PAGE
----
To improve: YOU. HAVE. TO. RUN.
There are no hacks, special workout programs or alternative means to make the changes necessary for improvement: it's running. Of course we do more than just run (speed, strength, mobility, skill) but the #1 thing we can do to improve is to run.
HOW IMPROVEMENT WORKS
When you start training and accumulating time spent running, you're signaling to your body (and your mind, but that's whole other topic) that you are a runner. The human body doesn't want running to be difficult, so it begins to make adaptations in order to help the process of running easier.
The foremost response we get from putting in training minutes is the creation of more mitochondria in your muscles. Mitochondria is where energy is created- and obviously we need to create as much energy as we can in order to run personal bests.
You can think of mitochondria as the number of cylinders in a car.
When I took off to North Dakota for my freshman year of college, I did so in a 3 cylinder 1990 Geo Metro. It was an $800 beauty. Great gas mileage, but obviously- due to the fact it was a 3-cylinder car- very limited in power. It took a full pedal to the metal, a downhill slope and a mighty tailwind to get that bad boy to 60 miles an hour. It didn't matter if I had the best tires, the most expensive gas, or even a light load...my speed was limited by the car only having 3 cylinders.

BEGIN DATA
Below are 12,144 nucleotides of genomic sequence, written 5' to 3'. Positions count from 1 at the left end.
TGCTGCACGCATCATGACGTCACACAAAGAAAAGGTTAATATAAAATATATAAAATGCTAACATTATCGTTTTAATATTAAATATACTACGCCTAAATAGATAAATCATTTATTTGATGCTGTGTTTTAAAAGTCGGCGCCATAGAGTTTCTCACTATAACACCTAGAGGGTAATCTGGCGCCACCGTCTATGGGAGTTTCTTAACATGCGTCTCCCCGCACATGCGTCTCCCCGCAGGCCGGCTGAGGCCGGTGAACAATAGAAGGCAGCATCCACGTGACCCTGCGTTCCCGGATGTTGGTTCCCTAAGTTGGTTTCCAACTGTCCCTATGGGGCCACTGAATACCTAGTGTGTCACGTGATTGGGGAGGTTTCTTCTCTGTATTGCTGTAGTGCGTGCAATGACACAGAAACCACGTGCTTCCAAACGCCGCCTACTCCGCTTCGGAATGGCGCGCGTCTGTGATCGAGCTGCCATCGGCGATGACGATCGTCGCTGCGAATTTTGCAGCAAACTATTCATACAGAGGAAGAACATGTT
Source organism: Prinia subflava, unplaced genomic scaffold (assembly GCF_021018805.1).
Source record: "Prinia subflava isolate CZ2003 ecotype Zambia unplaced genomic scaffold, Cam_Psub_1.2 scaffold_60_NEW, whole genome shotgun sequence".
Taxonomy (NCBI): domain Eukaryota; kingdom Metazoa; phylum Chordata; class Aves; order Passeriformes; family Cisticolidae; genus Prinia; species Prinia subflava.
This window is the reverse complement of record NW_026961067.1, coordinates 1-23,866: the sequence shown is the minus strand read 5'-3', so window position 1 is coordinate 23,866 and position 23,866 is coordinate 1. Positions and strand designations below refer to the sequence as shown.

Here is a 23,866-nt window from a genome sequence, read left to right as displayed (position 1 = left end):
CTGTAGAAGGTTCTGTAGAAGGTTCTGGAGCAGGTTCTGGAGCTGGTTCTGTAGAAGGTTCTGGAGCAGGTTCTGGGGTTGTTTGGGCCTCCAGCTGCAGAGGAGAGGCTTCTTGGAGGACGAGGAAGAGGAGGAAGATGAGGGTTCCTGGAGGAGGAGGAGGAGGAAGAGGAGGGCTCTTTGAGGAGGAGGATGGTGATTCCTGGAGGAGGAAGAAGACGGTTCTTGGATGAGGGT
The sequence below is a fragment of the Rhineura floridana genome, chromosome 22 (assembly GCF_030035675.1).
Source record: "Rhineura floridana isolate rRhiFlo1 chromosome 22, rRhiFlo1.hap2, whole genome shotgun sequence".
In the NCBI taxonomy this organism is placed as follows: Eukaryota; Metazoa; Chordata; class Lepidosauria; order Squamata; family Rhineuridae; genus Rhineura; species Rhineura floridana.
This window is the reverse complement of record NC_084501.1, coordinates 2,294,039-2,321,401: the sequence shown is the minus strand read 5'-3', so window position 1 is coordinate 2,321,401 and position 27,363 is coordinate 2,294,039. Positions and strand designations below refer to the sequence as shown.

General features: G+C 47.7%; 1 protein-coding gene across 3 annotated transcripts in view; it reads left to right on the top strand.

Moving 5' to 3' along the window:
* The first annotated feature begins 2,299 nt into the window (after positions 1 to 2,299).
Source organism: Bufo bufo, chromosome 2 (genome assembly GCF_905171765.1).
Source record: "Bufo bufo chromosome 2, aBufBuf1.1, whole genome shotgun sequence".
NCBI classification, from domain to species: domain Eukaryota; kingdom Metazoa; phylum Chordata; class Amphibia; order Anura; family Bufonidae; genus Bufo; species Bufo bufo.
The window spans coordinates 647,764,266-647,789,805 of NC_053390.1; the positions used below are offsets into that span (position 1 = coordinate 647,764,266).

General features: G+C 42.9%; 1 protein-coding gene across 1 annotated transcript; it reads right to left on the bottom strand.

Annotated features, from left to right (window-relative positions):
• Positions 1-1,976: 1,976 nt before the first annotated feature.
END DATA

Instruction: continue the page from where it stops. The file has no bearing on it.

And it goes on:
For those of you just starting training (or who have taken a really long break, since mitochondria need to be constantly replenished) you are like my 1990 Geo Metro. At this point in time, your potential is very limited. It doesn't matter how fast you get, how strong you grow, what type of spikes you buy, etc...you're limited by your engine. However...endurance ability (especially the increase of mitochondria, called mitochondrial biogenesis) is very trainable. No matter what level of fitness you're at right now, you can make BIG changes to your engine; and this is done by a totally simple process known as, getting out the door and running.
Keeping with the car analogy, every single run you do (and frequency is important, so at least 6 per week) you are sending the message to your body that it needs to build a bigger engine: and magically...it does. Less magically, you're able to run faster.
After putting in the work, you no longer have to drive around the 3 cylinder car, but instead build a 4 cylinder, 6 cylinder or whatever...you're only limited by your commitment. Soon, you've built a huge engine (even though you don't notice any daily changes) and you have the potential to create the energy needed train and race at speeds you would have never before thought possible.
This process of consistently putting on more stress to the aerobic system (endurance) is the easiest way for a high school student to get better year after year after year.
And who doesn't want that?